There is a complex relationship between the evolution of segmental duplications and rearrangements associated with human disease. We performed a detailed analysis of one region on chromosome 16p12.1 associated with neurocognitive disease and identified one of the largest structural inconsistencies in the human reference assembly. Various genomic analyses show that all examined humans are homozygously inverted relative to the reference genome for a 1.1-Mb region on 16p12.1. We determined that this assembly discrepancy stems from two common structural configurations with worldwide frequencies of 17.6% (S1) and 82.4% (S2). This polymorphism arose from the rapid integration of segmental duplications, precipitating two local inversions within the human lineage over the last 10 million years. The two human haplotypes differ by 333 kb of additional duplicated sequence present in S2 but not in S1. Notably, we show that the S2 configuration harbors directly oriented duplications, specifically predisposing this chromosome to disease-associated rearrangement.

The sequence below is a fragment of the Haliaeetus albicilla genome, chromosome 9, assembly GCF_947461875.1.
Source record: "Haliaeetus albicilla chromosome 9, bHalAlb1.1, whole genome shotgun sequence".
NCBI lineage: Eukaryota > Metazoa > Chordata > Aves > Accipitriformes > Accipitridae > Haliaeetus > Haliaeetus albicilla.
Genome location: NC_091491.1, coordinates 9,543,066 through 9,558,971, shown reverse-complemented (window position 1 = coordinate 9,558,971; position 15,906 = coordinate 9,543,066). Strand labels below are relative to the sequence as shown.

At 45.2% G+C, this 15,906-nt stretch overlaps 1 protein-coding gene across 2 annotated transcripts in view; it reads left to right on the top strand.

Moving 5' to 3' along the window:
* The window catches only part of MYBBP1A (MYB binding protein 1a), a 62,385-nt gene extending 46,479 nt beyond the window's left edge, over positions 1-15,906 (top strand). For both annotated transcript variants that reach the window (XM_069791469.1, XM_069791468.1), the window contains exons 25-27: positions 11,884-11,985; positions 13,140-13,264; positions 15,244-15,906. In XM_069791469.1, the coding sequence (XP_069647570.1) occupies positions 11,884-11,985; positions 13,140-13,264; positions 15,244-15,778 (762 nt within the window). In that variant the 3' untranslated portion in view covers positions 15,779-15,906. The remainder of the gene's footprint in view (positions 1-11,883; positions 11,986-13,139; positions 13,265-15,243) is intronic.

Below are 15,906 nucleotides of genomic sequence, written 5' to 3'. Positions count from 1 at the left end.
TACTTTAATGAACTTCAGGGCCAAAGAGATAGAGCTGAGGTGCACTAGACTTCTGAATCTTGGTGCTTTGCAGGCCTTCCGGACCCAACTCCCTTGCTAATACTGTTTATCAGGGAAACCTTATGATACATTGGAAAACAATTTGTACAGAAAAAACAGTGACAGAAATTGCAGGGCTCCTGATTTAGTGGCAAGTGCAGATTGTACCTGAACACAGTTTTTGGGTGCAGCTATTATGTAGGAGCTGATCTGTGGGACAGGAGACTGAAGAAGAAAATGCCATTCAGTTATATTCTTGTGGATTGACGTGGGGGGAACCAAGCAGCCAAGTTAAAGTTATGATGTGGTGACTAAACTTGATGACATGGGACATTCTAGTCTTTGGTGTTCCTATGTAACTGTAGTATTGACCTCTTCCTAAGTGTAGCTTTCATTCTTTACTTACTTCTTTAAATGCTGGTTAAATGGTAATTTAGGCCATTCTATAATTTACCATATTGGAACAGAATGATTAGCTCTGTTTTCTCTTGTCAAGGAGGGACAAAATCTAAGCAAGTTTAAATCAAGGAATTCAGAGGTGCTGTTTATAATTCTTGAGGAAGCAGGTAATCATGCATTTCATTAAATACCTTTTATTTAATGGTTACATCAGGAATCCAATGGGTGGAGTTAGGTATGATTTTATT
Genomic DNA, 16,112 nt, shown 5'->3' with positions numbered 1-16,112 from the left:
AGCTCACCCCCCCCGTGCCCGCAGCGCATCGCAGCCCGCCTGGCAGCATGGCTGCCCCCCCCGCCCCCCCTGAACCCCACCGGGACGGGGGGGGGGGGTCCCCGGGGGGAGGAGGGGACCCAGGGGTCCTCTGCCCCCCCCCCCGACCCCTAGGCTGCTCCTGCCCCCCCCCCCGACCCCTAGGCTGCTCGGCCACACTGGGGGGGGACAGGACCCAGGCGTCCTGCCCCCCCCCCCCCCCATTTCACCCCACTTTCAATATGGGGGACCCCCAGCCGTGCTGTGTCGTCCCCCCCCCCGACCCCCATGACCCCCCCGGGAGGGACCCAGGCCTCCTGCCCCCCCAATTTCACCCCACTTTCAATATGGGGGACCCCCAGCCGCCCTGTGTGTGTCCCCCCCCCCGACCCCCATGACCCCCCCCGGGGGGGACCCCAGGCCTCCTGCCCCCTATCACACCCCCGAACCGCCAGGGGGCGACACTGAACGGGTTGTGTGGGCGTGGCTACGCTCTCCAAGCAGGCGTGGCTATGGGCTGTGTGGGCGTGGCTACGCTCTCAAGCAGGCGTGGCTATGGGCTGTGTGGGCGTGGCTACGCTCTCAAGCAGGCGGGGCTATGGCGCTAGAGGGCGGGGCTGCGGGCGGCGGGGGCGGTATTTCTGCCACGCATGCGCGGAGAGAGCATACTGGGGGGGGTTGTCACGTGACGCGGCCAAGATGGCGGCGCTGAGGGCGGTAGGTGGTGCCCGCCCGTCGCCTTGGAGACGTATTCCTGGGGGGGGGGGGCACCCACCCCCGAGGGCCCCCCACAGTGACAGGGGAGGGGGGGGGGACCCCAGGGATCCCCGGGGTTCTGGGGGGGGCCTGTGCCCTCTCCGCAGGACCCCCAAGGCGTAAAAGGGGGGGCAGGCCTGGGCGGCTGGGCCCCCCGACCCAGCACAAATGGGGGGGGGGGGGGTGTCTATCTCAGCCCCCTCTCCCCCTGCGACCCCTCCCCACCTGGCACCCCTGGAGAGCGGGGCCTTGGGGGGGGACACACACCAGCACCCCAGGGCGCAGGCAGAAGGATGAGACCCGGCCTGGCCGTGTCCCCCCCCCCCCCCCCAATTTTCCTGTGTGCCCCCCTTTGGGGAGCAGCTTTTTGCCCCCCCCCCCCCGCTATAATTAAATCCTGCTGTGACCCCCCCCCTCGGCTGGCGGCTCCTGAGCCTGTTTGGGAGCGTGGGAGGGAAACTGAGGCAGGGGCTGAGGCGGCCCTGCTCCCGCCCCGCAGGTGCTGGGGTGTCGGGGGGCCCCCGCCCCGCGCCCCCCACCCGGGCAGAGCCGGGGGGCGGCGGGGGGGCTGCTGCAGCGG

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We thank P. Sudmant for useful discussions, G.M. Cooper and T. Brown for critical review of the manuscript and L. Zhou, Y. Fu, R. Shi, J. Wu, S. Shaull and B.A. Roe for sequencing of clone AC120780. This work was supported by a US National Science Foundation Graduate Research Fellowship (to J.M.K.) and a Marie Curie fellowship (FP7 to T.M.-B.), and by the US National Institutes of Health (grants T32 GM07215 and 5T15 LM007359 to B.T., HG000225 to D.C.S. and HG002385 to E.E.E.). E.E.E. is an investigator of the Howard Hughes Medical Institute.
E.E.E. is a member of the Scientific Advisory Board of Pacific Biosciences. J.A.R. and B.C.B. are employees of PerkinElmer (previously Signature Genomic Laboratories). L.G.S. is an employee of PerkinElmer, sits on the Board of the Washington Biotechnology & Biomedical Association and sits on the Board of the American College of Medical Genetics Foundation.
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Antonacci, F., Kidd, J., Marques-Bonet, T. et al. A large and complex structural polymorphism at 16p12.1 underlies microdeletion disease risk. Nat Genet 42, 745–750 (2010). https://doi.org/10.1038/ng.643
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